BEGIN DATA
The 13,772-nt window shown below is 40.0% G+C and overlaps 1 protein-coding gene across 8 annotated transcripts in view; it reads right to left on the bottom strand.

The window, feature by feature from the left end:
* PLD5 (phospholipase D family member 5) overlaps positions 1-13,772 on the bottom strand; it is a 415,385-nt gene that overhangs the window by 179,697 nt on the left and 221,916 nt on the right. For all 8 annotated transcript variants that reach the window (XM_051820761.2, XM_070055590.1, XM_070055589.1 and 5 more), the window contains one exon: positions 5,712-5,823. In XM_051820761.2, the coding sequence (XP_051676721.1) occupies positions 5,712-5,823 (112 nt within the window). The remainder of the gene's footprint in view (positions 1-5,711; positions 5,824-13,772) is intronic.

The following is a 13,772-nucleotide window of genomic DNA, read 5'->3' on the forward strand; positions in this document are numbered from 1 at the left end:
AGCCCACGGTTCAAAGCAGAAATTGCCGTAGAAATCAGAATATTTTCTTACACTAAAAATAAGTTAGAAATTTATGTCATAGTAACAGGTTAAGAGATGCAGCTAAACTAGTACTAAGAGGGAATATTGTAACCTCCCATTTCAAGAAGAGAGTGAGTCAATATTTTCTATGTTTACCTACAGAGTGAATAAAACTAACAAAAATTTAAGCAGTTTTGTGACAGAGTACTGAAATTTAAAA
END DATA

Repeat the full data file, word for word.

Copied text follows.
The 13,772-nt window shown below is 40.0% G+C and overlaps 1 protein-coding gene across 8 annotated transcripts in view; it reads right to left on the bottom strand.

The window, feature by feature from the left end:
* PLD5 (phospholipase D family member 5) overlaps positions 1-13,772 on the bottom strand; it is a 415,385-nt gene that overhangs the window by 179,697 nt on the left and 221,916 nt on the right. For all 8 annotated transcript variants that reach the window (XM_051820761.2, XM_070055590.1, XM_070055589.1 and 5 more), the window contains one exon: positions 5,712-5,823. In XM_051820761.2, the coding sequence (XP_051676721.1) occupies positions 5,712-5,823 (112 nt within the window). The remainder of the gene's footprint in view (positions 1-5,711; positions 5,824-13,772) is intronic.

The following is a 13,772-nucleotide window of genomic DNA, read 5'->3' on the forward strand; positions in this document are numbered from 1 at the left end:
AGCCCACGGTTCAAAGCAGAAATTGCCGTAGAAATCAGAATATTTTCTTACACTAAAAATAAGTTAGAAATTTATGTCATAGTAACAGGTTAAGAGATGCAGCTAAACTAGTACTAAGAGGGAATATTGTAACCTCCCATTTCAAGAAGAGAGTGAGTCAATATTTTCTATGTTTACCTACAGAGTGAATAAAACTAACAAAAATTTAAGCAGTTTTGTGACAGAGTACTGAAATTTAAAA